The ph value

Essay by 19881118High School, 12th grade August 2005

download word file, 2 pages 0.0




To know how to check the PH value of a solution and to see the relationship between the PH value and the electrical conductivity.


Universal indicator, litmus, phenolphthalein, water, 6 beakers, wires, light bulbs, test tubes, metal conductors, solutions of: Ba(OH)2, NaOH, Na2CO3, CuSO4, H2SO4, CH3COOH, NH3*H2O


Place a drop of each solution and water on universal indicators. Then use the color to find out the pH values of the solutions. After that, put a little amount of Ba(OH)2 and H2SO4 into different test tubes (two test tubes of Ba(OH)2 and two test tubes of H2SO4). Place drops of litmus to two test tubes (one test tube of Ba(OH)2 and another of H2SO4), and place drops of phenolphthalein (one test tube of Ba(OH)2 and another of H2SO4), and see the change of color of two different indicators in two different solutions.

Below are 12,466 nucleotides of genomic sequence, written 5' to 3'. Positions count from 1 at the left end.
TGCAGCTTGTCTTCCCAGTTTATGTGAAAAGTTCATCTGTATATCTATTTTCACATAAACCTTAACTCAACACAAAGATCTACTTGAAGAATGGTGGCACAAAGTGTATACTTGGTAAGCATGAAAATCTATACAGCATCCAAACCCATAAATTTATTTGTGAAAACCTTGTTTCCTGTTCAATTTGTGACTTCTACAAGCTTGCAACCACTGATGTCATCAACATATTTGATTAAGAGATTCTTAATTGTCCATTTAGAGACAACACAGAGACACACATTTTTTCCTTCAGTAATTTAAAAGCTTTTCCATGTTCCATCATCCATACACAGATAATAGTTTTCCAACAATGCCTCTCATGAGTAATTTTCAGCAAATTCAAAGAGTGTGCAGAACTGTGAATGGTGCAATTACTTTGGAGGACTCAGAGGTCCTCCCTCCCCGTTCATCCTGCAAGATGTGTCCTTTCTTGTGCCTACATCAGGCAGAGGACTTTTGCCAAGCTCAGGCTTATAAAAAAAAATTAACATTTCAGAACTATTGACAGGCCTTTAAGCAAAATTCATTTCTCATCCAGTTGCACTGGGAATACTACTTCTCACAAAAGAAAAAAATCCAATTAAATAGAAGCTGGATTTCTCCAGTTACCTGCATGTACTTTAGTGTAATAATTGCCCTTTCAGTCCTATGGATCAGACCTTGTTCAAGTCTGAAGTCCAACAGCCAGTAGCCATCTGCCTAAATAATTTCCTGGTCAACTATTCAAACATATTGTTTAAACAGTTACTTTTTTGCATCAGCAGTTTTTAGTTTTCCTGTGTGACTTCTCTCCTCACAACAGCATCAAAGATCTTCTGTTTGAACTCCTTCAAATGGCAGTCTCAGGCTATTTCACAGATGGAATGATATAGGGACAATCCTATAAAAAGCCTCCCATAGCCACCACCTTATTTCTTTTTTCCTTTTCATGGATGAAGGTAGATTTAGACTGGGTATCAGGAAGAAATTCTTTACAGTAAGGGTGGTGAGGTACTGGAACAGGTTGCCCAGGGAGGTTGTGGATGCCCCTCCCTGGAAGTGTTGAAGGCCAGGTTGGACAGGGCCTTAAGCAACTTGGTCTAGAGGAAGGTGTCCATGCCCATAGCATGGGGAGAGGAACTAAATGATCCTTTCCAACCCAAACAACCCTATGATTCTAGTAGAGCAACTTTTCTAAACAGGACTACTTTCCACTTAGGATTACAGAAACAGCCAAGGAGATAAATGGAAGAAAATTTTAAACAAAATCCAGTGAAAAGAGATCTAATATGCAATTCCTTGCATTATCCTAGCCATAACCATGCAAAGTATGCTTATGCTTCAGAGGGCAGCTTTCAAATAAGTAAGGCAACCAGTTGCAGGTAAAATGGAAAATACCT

Then pour CH3COOH and place couple drops of NaOH into a test tube and mix them. Check whether it resists the change of the pH values. Then pour pure water and the solutions of H2SO4, Ba(OH)2, CH3COOH, NH3*H2O into the beakers (each solution in a beaker). And place a metal conductor in the beakers with solutions and connect it to the wires that are connected to 5 different light bulbs. When connected, turn on the power and compare the brightness of the light bulbs connected to different solutions. Then try this again with the mixture of Ba(OH)2 and H2SO4.


For the values of pH, we got Ba(OH)2=13, NaOH=12, Na2CO3=12, CuSO4=3, H2SO4=1, CH3COOH=4, NH3*H2O=11 and pure water=7. The color of litmus changed to red when it met H2SO4 and changed to blue when it met Ba(OH)2. There was no color...